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For The First Time Ever, Humans Have Bent Lightning

Behold, I am the mighty Zeus! - Scientist (probably).


Stephen Luntz

Stephen has a science degree with a major in physics, an arts degree with majors in English Literature and History and Philosophy of Science and a Graduate Diploma in Science Communication.

Freelance Writer

Nine forks of purple lightning can be seen over a city lit at night

Deflecting lightning could prevent city-wide blackouts during electrical storms. 

Image credit: Vasin Lee/

For the first time, scientists have managed to deflect lightning, to the relief of anyone afraid of thunder and lightning storms but probably the chagrin of Zeus. They managed to show that lasers can act as virtual lightning rods, redirecting the direction in which bolts jump.

The Franklin lightning rod was a major scientific advance of its day, preventing millions of fires and electrocutions and demonstrating humanity’s capacity to control forces we had long feared as belonging to the gods. Nevertheless, it’s been 270 years, and it remains the basis of our lightning protection: maybe it’s time for an upgrade.


That is what Dr Aurélien Houard of ENSTA Paris and co-authors propose in a paper pubpished in Nature Photonics, demonstrating that laser pulses can change the direction of a lightning strike.

The team previously demonstrated lasers' capacity to ionize air in laboratories can cause 2-million-volt sparks to jump along low-density channels. To take their idea to a larger stage, they placed a laser machine the size of a car near a tower on Säntis Mountain, Switzerland. The tower was chosen as, contrary to sayings about lightning never striking twice in the same place, it gets hit about 100 times a year – reportedly the most in Europe.

The lightning rod in action: a green laser shoots into the sky next to a lightning rod ready to divert the lightning bolt
The lightning rod in action: a green laser shoots into the sky next to a lightning rod ready to divert the lightning bolt
Image credit: TRUMPF/Martin Stollberg

During a six-hour storm, the laser pulses controlled the direction of four lightning discharges. One of the bolts, occurring under relatively clear skies, was recorded using two high-speed cameras. This showed it followed the laser beams’ path for at least 50 meters (164 feet). All were accompanied by increased X-Ray bursts.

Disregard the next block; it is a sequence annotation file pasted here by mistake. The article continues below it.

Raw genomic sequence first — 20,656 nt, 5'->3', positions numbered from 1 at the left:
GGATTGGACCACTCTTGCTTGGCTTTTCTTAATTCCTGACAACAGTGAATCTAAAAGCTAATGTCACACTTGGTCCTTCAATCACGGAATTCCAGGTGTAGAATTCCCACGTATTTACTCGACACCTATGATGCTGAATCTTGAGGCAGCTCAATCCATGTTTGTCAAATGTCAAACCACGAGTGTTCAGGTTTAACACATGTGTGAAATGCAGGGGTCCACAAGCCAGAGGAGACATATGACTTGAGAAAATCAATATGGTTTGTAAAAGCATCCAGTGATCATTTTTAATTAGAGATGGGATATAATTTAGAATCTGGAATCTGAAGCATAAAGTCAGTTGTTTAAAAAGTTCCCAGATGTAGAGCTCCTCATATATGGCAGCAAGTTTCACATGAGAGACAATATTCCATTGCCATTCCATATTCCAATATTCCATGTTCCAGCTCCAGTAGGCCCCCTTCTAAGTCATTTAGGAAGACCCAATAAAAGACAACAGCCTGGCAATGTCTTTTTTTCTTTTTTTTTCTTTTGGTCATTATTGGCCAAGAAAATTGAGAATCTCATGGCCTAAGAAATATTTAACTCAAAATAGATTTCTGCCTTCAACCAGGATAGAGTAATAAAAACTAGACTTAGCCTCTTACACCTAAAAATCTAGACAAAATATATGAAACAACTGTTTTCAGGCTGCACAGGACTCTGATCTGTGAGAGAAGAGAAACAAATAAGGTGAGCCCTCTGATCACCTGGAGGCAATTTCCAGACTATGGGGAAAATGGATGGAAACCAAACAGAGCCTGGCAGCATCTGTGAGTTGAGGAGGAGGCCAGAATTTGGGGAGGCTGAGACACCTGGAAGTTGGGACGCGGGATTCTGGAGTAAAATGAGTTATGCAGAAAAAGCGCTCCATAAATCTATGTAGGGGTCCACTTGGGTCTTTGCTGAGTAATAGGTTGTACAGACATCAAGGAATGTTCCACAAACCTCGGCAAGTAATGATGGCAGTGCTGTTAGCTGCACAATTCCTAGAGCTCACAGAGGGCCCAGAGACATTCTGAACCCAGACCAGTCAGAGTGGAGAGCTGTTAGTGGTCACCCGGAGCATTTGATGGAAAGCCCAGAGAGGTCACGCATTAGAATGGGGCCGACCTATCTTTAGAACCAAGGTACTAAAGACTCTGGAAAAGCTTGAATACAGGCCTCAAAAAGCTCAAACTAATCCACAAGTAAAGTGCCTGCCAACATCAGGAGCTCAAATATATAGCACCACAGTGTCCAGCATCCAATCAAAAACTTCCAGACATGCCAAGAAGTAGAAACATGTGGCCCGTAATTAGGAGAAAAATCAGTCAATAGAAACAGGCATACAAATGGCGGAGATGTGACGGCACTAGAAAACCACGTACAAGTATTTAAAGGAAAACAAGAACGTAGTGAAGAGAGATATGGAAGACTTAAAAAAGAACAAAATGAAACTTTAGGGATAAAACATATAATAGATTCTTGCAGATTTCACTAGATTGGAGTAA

“Although this research field has been very active for more than 20 years, this is the first field-result that experimentally demonstrates lightning guided by lasers,” the authors write. Two previous attempts to achieve something similar failed. The authors attribute their success to using much faster laser pulses, repeated on a scale of a thousand times a second.


While unquestionably cool, one may ask if this technique is all that practical. A laser like this will probably always be expensive to make and operate. Meanwhile, the telecommunications tower in question is still standing after all these years because its Franklin rod works extremely well on its own.

It’s certainly true that lightning guidance will not come cheap. It took the team three years to build their machine and its power was in the terawatt range, admittedly for a very short amount of time. This is more than the entire electricity consumption of Europe.

However, there are times when more than stationary rods are required, such as when people need to be moving around in an open field. Rockets with wire attached have been shown to trigger lightning, defusing strong electric fields, that could have led to subsequent strikes. However, the rockets are single-use and therefore possibly more expensive in the long run than lasers, which the authors argue could also protect vital stationary infrastructure better than Franklin rods.


Contrary to how we might imagine the process, the lightning all started at the top of the tower, with their upward path laser controlled, rather than a bolt from the heavens redirected to a different spot on the ground.

Also very useful if you want to power a time machine to get back to the future.

A version of this article was first published in January 2023.


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